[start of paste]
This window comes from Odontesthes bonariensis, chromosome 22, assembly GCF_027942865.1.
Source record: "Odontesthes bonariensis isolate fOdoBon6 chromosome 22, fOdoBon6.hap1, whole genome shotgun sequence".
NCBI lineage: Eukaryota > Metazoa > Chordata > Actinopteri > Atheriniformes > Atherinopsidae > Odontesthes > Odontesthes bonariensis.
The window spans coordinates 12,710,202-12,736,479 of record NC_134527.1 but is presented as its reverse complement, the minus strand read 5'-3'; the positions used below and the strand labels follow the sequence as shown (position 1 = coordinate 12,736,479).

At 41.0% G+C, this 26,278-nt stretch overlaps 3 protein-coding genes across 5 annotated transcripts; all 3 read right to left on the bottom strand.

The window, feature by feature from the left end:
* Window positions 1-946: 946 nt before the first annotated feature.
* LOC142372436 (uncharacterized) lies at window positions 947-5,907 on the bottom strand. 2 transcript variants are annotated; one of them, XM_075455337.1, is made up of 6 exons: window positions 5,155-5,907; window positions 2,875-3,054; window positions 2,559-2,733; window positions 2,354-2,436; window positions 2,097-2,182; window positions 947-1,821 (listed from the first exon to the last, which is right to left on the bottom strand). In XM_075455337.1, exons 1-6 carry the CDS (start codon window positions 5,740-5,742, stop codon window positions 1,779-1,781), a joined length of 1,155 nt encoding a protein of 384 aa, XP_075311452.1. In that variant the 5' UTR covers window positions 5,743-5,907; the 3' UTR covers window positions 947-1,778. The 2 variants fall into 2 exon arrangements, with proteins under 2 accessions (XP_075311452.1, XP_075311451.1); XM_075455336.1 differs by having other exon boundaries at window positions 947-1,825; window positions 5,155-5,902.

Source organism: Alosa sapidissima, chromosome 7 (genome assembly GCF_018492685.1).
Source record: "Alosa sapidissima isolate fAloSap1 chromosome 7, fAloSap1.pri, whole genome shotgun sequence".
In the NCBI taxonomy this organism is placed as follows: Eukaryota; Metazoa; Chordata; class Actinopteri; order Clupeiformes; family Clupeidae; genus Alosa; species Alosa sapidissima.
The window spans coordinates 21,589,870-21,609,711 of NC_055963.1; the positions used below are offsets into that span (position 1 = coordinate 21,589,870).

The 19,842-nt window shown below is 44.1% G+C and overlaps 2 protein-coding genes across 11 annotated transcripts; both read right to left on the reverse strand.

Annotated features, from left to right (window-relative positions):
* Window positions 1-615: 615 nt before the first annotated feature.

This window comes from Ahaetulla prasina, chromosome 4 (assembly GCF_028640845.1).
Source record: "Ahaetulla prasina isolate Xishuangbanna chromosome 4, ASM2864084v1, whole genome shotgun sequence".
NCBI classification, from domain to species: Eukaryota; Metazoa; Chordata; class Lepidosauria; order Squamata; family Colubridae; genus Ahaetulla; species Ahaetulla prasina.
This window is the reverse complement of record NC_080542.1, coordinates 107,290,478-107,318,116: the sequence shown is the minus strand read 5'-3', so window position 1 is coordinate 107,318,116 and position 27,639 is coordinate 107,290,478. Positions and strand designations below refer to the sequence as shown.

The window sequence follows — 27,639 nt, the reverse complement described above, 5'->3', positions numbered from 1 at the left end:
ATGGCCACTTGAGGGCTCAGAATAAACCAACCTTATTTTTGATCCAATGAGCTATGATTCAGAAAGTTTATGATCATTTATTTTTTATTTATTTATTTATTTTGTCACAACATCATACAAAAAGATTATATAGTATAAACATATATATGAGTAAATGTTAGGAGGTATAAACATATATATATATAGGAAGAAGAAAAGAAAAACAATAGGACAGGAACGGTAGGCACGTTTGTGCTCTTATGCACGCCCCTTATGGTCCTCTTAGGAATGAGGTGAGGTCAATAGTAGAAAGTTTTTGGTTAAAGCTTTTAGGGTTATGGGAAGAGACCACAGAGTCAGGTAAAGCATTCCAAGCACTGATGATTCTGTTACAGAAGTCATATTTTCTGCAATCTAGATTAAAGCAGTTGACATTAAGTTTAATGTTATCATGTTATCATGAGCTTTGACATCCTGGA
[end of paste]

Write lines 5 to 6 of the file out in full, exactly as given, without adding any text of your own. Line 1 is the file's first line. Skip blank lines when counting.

At 41.0% G+C, this 26,278-nt stretch overlaps 3 protein-coding genes across 5 annotated transcripts; all 3 read right to left on the bottom strand.

The window, feature by feature from the left end: